• Tom Mix was a hugely famous cowboy actor in the early 20th century. He was friends with Wyatt Earp, and even a pallbearer at Earp’s funeral.
  • John Ford was the director of My Darling Clementine (1946), a major source for this issue.
  • The man in the hat with the curved grey mustache and stubble on the bottom right is
    Ward Bond as Morgan Earp
    Ward Bond as Morgan Earp

    actor Ward Bond who played Morgan Earp in My Darling Clementine (1946). (Thanks commenter Charles!)
    Ward Bond played minor roles in two earlier film versions of the OK Corral, both named Frontier Marshal, in 1934 and 1939. He was also in Dodge City (1939), which was loosely based on Wyatt Earp’s life.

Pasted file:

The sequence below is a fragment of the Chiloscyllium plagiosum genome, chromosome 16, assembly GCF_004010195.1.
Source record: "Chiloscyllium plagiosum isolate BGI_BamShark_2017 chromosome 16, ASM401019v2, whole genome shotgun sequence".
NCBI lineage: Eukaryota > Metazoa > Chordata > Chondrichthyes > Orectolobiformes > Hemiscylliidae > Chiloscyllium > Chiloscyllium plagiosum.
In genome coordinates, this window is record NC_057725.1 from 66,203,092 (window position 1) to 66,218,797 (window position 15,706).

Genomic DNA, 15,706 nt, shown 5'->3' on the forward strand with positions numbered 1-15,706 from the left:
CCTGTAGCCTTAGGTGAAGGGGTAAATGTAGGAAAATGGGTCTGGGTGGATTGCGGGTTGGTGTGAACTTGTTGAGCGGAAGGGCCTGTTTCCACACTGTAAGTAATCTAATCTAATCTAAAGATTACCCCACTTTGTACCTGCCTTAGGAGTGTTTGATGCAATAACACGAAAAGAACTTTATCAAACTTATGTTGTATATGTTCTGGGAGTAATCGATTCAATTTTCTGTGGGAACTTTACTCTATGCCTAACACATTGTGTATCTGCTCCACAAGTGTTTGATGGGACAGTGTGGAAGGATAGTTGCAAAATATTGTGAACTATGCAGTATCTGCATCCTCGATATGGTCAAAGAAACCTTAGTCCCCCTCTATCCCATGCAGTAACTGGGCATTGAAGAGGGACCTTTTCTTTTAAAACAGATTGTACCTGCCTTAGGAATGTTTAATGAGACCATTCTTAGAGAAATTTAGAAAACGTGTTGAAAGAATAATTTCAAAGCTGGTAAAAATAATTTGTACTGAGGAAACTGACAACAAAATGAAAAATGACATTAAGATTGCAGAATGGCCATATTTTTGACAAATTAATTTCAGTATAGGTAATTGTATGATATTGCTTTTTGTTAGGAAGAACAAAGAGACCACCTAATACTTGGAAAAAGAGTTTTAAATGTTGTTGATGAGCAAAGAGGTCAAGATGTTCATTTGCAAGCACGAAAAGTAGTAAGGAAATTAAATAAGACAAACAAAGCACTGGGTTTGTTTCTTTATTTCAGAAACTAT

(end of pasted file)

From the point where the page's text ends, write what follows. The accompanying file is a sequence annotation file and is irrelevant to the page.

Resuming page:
panel 4

  • “lighting out to our ensanguined sunset.” – It was customary to the point of cliche that Westerns would end with “riding off into the sunset.
  • This may also be a reference to the novel Lights Out for the Territory by Iain Sinclair (a friend of Moore’s), which title itself refers to the end of Huckleberry Finn, by Mark Twain.

panel 5

  • This OK sign
    OK sign
    OK sign

    is from Gunfight at the O.K. Corral (1957).

  • two families” – Considerably more than two families were involved, though attention does tend to focus on the Clantons and the Earps.

Page 8
panel 1

  • The woman pictured here is the “limping usherette”.

panel 2

  • “Joan Sims – Carry on destitute” – Joan Sims was a British actress, best known for her work in the “Carry On” series of comedies. See also panel 5.

panel 4

  • “The Family Weigh” is probably a riff on the 1966 comedy The Family Way.

panel 5

>Go to Purgatorio Annotations Index